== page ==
St. Patrick’s Day is a celebration of everything Irish. I understand why this is the case, Patrick is the patron saint of Ireland, but I’m also a little uncomfortable with it.
My hesitation is caused by the fact that when I look around at the celebrations and imagery of the day all I see is green-ness, shamrocks and leprechauns. The thing that is missing is Patrick himself. I think it’s a bit like the way some Christians complain about the and Easter. But there is no one who stands up for Patrick.
I know the argument some may use is that when it comes to Christmas and Easter the heart of the matter is to be Jesus centred – it isn’t the case with St. Patrick’s Day. I get it, but it’s missing the point.
Others might say, ‘I’m not Catholic. Why should I really care?’ This misses an opportunity. Yes, Patrick played a part in Catholicism, but also in Eastern Orthodoxy and Anglicanism.
Now, I’m not Irish, nor am I Catholic, Orthodox or Anglican but I still want to see how I can celebrate the legacy of St. Patrick.
So who was St Patrick?
Patrick wasn’t Irish, but British living in the 5th Century. He was taken to Ireland by kidnappers at the age of 16. After 6 years, he managed to escape, return to England and trained to become a priest.
That could have been all there was to know about Patrick’s life. He could have simply been an ordinary, unknown priest. Instead he began to have visions in which an Irish man begged him to “come and walk among us.”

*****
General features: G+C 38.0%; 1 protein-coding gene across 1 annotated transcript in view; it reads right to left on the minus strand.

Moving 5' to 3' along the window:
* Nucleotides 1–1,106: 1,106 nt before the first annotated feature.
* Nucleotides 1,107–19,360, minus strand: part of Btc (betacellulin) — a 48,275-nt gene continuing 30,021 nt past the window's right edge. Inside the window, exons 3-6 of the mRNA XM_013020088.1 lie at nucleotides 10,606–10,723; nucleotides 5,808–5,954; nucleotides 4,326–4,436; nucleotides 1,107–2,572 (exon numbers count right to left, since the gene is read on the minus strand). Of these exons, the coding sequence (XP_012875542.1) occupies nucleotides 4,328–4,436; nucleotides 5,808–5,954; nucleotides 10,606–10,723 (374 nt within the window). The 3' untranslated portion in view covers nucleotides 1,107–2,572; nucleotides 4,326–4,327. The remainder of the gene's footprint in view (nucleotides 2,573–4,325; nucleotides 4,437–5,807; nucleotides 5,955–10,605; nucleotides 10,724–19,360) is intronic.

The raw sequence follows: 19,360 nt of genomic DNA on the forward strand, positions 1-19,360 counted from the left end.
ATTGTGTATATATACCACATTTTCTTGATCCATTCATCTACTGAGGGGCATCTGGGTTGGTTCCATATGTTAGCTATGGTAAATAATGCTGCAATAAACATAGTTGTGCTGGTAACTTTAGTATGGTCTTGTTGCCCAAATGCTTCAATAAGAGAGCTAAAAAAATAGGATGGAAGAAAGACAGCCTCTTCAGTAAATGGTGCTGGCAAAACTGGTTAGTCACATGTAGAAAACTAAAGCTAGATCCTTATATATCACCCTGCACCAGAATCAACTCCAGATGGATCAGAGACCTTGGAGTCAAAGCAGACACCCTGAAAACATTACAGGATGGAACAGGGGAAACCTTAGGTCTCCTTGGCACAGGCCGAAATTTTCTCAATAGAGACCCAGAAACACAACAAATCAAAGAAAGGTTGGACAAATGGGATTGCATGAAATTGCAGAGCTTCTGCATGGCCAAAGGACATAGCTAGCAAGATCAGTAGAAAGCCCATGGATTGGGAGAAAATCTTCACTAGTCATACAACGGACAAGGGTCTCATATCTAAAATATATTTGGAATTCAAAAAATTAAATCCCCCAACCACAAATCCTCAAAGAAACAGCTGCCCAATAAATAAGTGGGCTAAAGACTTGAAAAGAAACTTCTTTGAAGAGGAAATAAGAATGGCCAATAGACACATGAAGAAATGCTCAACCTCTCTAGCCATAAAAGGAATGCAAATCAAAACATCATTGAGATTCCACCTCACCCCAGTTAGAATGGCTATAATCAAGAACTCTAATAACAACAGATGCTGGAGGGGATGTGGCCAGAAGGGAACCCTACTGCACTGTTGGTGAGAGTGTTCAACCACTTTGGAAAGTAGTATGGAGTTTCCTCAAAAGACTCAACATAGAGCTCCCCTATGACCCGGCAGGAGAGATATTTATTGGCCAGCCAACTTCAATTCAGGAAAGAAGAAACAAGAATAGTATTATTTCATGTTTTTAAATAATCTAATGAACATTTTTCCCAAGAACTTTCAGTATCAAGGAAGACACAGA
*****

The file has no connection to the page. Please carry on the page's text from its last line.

Patrick didn’t want to return to Ireland. I don’t blame him. It was the place of his slavery, yet he did because he was convinced that these visions were from God.
Work in Ireland
Ireland still wasn’t a great place for Patrick. He was imprisoned 12 times, considered an outcast and was constantly in danger.
But his work was not in vain. He constantly led people into relationship with God, including kings and chieftains.
His missionary work was able to change the culture of the people and his legacy is such that theologian David Bently Hart writes ‘if any man can be said to have converted an entire nation, Patrick would be that person’.
Nathan Foster cites scholarly claims that Patrick’s work laid the groundwork for future monasteries and the preservation of much of Western Europe’s classical literature.
Stranger than fiction?
Some of the stories about Patrick seem mythic. Perhaps the best known is an encounter with druids where he lights a fire for Easter during a fire ban. When the druids try to magic the fire out, they are unable to do so. The druids then cause thick clouds to descend to blanket out the fire but with a single prayer Patrick blows them away.
It’s probably not true but it is as remarkable as the story of a single man with nothing going for him being able to change the culture and faith a nation.
Patrick in my context
I don’t come from a tradition that venerates sainthood, but St. Patrick’s Day is for me. It isn’t just an interesting piece of church history but can impact my life today. This is because it is the story of an ordinary person who followed an extraordinary God.
It is the story of someone who was willing to following Jesus no matter the cost. Surely the story of Patrick can teach Christians today what it means to follow God in everyday life? How willing am I to return to the painful places of life because God calls me? How is God’s presence made known to those around me? Am I willing to suffer for serving God?
Patrick did. He followed God into the tough places and bore the scars as a result, but even so, he brought Jesus into those places to make a gospel change. Isn’t this worth celebrating?